Shopping for Children’s Glasses: A Parent’s Guide
Most parents think their child’s vision is fine, or they fail to recognize the early signs of poor eyesight. It wasn’t until after I took my son to the optometrist that I found out that more than 80 percent of learning relies on being able to see properly, whether it be watching a movie in class, reading a book or trying to see the blackboard.
If your child cannot see properly, he may act out in retaliation. My son couldn’t see what the teacher was writing on the blackboard and instead of saying something to her, he fidgeted and misbehaved out of sheer boredom. If your child is sitting so close to the television that he or she is blocking everyone else’s view, he may not be doing it on purpose just to be annoying. He may have difficulty seeing.
Signs of Poor Eyesight
To avoid something similar happening to your child, watch out for these signs that your child may need glasses:
- Sitting too close to the television
- Rubbing his eyes too much
- Squinting or straining to see
- Exhibiting light sensitivity
- Difficulty seeing objects from far away
- Trouble focusing when following an object
- Tilting head often while looking
- Difficulty reading and losing his place frequently
- Frequent dizziness or headaches
The Dreaded Doctor
Now that you have noticed these signs and you think your child needs glasses, next comes the part all parents dread – taking your child to the eye doctor. Small children can be frightened about going to all doctors, optometrists included. There are many big, scary machines at an optometrist’s office. Consider preparing your child in advance. I decided to tackle this obstacle early by going online and to our local library to check out websites and books that were made for this purpose – helping my child to feel comfortable about going to the eye doctor.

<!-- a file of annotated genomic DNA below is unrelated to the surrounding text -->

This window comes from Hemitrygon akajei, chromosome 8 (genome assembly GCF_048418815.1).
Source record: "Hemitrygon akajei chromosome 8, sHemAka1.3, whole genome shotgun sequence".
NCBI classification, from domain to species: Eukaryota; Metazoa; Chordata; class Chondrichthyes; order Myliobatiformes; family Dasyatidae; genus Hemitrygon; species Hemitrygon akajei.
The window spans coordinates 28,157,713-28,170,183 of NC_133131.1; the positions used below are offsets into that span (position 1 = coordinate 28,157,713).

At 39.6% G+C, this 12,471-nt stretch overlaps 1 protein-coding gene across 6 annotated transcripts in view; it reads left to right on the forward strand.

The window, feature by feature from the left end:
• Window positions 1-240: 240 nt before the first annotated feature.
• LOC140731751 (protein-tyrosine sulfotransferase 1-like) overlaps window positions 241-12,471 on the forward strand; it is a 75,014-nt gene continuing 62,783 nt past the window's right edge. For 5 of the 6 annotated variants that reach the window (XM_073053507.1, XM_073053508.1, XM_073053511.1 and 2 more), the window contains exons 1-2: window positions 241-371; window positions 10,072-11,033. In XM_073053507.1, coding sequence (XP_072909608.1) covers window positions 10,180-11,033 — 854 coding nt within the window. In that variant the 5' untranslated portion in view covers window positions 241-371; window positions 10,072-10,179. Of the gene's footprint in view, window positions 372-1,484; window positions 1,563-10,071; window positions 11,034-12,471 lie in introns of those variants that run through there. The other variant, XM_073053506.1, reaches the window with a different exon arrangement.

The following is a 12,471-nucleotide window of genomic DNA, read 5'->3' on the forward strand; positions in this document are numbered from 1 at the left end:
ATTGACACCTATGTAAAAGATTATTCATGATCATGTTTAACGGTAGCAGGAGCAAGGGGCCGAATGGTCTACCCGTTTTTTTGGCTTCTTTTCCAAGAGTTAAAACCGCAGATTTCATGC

One of his favorites was the Nick Jr. site. They have an entire section dedicated to pro-glasses games, pretend eye charts, stickers and coloring pages. They even take your child’s favorite Nick Jr. character and put him or her in a situation where they need glasses so your child can feel like a big kid.
How to Save Money
I was shocked by the prices of glasses in stores. Fortunately, a family friend mentioned that she purchased her husband’s glasses online and saved up to 80% for the same pair of glasses they were trying on in the store. I had to see this for myself.
I had to make sure I had all of my child’s information in hand including the frame size, prescription (you will have to ask for this but the optometrist is required by law to do so), and pupillary distance, the distance between both pupils.
If this is your first time buying your child’s glasses online, you may want to take him to a store just to try on a few pairs and check the fit. Write down the sizes that fit well. Each frame will have three numbers inside the temple – the glasses’ lens width, bridge size and temple length.
Compare and Save